Twice more Swifty passed over Lloyd for a lead-driver position.   In January 2004, after a lead driver told Swifty he would be moving soon and wanted to work night shifts until then, Swifty promoted Greg McNeely to the position without interviewing Lloyd, although Lloyd had asked Adamson for an interview.   At summary judgment Adamson and Stevens explained that they chose McNeely because he had ten years of experience as a night-shift driver at Swifty and would not need to be trained.   They said they did not consider Lloyd because he continued to have a negative demeanor and did not get along with others.   Ten months later, Swifty replaced Paul Combes, the lead driver of the only truck assigned to the Muncie, Indiana, area.   Combes had “cross dumped” kerosene into a gasoline tank, a serious offense for which Swifty demoted him to night-shift driver.   Swifty replaced him with Tony Cave, a night-shift driver on that truck who was highly recommended by his previous employer and had been a good employee at Swifty.   Swifty did not consider this lead-driver position to be vacant and thus did not inform other drivers about the opening.

Throughout this time Lloyd also was subjected to a few incidents that he characterizes as harassment.   In July 2004 Lloyd was in his own car talking on his cell phone when Marvin Smith confronted him and demanded to know if he was talking with one of his “bitches” and “one of his fucking whores.”   Lloyd hit Smith with his door while trying to close it, and Smith told him he would not have a job tomorrow.   When Lloyd complained to his supervisors, Swifty's president told him to “just go to work.”   In October of that year the driver's side door of Lloyd's car was badly dented while the car was parked in a secured lot used by Swifty employees.   Lloyd complained to Stevens but had no evidence that a Swifty employee caused the damage.   Finally, in December an employee at one of the stations where Swifty delivered gas told Lloyd that another driver had made derogatory comments about him.   The station employee had a cast on his leg at the time and was limping, and the other driver suggested that the employee should “fall over” like Lloyd and “get paid” for an extended period of time without working.

During this time Swifty also granted Lloyd two medical leaves to give him time to correct complications related to his prosthesis.   While negotiating the settlement agreement about his first EEOC charge in 2002, Lloyd requested and received an eighteen-week leave of absence.   He was able to return to work despite Swifty's policy that an employee who is away from work for more than sixteen consecutive weeks will be fired.   In October 2004, Swifty granted Lloyd a two-week leave to recover from a bout of cellulitis.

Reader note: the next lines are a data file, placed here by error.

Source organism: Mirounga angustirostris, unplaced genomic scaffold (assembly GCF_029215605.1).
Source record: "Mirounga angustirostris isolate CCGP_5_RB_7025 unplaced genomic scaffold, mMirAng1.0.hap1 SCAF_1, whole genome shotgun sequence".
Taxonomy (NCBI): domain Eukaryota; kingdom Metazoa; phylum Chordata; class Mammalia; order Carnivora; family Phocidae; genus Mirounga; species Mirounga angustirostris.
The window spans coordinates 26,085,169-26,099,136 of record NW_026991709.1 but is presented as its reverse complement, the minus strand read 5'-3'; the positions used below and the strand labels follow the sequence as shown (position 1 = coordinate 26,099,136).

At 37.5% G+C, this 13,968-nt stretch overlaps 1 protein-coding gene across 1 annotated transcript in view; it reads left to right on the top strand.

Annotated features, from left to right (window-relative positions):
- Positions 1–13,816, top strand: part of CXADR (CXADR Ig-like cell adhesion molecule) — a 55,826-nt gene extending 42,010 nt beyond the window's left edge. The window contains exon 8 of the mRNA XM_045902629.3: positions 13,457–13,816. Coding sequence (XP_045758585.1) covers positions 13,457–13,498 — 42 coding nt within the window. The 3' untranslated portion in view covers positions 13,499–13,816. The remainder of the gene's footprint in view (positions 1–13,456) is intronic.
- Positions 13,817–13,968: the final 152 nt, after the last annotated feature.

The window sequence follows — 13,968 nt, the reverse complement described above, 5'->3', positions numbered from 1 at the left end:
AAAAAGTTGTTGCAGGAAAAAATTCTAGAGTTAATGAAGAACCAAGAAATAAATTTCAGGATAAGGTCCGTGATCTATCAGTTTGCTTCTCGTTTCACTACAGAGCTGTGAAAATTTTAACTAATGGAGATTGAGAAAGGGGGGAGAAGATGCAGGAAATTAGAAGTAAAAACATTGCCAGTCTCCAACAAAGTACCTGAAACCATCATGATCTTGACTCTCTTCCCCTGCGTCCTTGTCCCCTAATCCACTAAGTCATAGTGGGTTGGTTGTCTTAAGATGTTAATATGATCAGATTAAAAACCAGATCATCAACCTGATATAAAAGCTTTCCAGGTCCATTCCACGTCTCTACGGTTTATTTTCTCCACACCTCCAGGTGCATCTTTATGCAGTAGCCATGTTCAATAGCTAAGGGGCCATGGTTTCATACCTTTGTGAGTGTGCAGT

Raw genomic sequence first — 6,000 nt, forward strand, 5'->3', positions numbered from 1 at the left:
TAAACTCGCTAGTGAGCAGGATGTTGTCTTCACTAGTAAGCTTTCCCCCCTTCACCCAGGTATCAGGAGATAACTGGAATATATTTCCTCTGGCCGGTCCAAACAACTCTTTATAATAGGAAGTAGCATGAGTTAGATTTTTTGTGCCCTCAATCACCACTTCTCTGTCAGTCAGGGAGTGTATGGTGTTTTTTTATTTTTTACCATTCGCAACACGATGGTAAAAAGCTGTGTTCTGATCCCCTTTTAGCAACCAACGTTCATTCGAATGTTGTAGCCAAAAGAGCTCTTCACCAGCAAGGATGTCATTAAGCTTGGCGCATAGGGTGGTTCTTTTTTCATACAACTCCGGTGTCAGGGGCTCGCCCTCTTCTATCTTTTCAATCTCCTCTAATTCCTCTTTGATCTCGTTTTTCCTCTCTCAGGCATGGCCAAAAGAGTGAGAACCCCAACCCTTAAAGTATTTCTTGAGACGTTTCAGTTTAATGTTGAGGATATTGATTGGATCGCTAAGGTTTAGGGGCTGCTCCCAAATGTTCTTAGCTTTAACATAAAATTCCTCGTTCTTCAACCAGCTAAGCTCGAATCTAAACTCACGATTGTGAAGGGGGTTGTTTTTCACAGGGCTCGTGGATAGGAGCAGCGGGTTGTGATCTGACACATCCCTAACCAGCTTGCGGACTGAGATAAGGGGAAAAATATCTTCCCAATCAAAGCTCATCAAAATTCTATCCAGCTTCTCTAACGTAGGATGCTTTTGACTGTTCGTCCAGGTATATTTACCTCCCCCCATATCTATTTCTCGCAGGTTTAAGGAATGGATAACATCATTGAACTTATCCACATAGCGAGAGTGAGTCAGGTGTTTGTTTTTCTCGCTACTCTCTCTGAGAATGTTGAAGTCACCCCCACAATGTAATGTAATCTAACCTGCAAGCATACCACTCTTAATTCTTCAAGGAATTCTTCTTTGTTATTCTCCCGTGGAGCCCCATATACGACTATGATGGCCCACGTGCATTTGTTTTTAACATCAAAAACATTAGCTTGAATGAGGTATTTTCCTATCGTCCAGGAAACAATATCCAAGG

Despite the complications surrounding Lloyd's employment over the years, he was never disciplined until he received a written reprimand in January 2005.   Lloyd had twice loaded gas from the wrong supplier, which caused Swifty significant monetary loss.   The day after receiving the reprimand Lloyd filed a third EEOC complaint. He claimed that the reprimand, the lack of promotion, and a salary he perceived to be less than what other drivers earned were all attributable to his disability and to Swifty's effort to retaliate for his previous EEOC charges.   As to his compensation, Lloyd alleged that Swifty paid less-senior drivers who were not disabled more than it paid him.   He pointed to Clyde Williams, who earned $.60 more per hour but had been working for Swifty only two or three years compared to Lloyd's seven, and Combes, who received not just the extra $.60 but also health insurance.   Swifty, however, presented testimony that wages and benefits were based on “business-related factors, including profitability of the truck, efficiency of the truck, the individual's contribution to the truck, the individual's performance, and labor market forces.”   Indeed, Swifty's employee handbook states that many factors, including the “profitability of the company” and the “individual's contribution,” are weighed in making compensation decisions.   Lloyd had started at $12.00 per hour and received three raises:  to $12.30 per hour in January 1999, to $13.00 per hour in January 2003 after his first EEOC charge, and to $13.40 per hour in January 2004 after the third missed promotion.   The EEOC issued a right-to-sue letter on May 16, 2005.

Meanwhile, after filing his third EEOC charge, Lloyd was disciplined twice more and was granted two more medical leaves.   In late January 2005 he loaded gas from the wrong supplier two more times, at which point Swifty suspended him without pay for three days.   Adamson and Bob Elgin, who, along with Adamson and Stevens, made personnel decisions after Swifty's president resigned, tried to call Lloyd on his cell phone to notify him about the suspension so that he would not come to work.   When Lloyd did not answer their calls, they went to his house and knocked on his door numerous times. Lloyd decided they were harassing him and did not answer the door.   They left and returned a short while later, and again Lloyd refused to answer the door.   Instead, he called the police.   When an officer came to his house, the officer delivered the suspension notice to Lloyd.   The next month, February 2005, Lloyd received another written reprimand.   Despite these problems, Swifty granted Lloyd a one-week leave in March 2005 to recover from cellulitis and another leave in May 2005.   During the latter leave, Lloyd found another job and resigned from Swifty.   Adamson, however, recommended that Lloyd be eligible for rehire.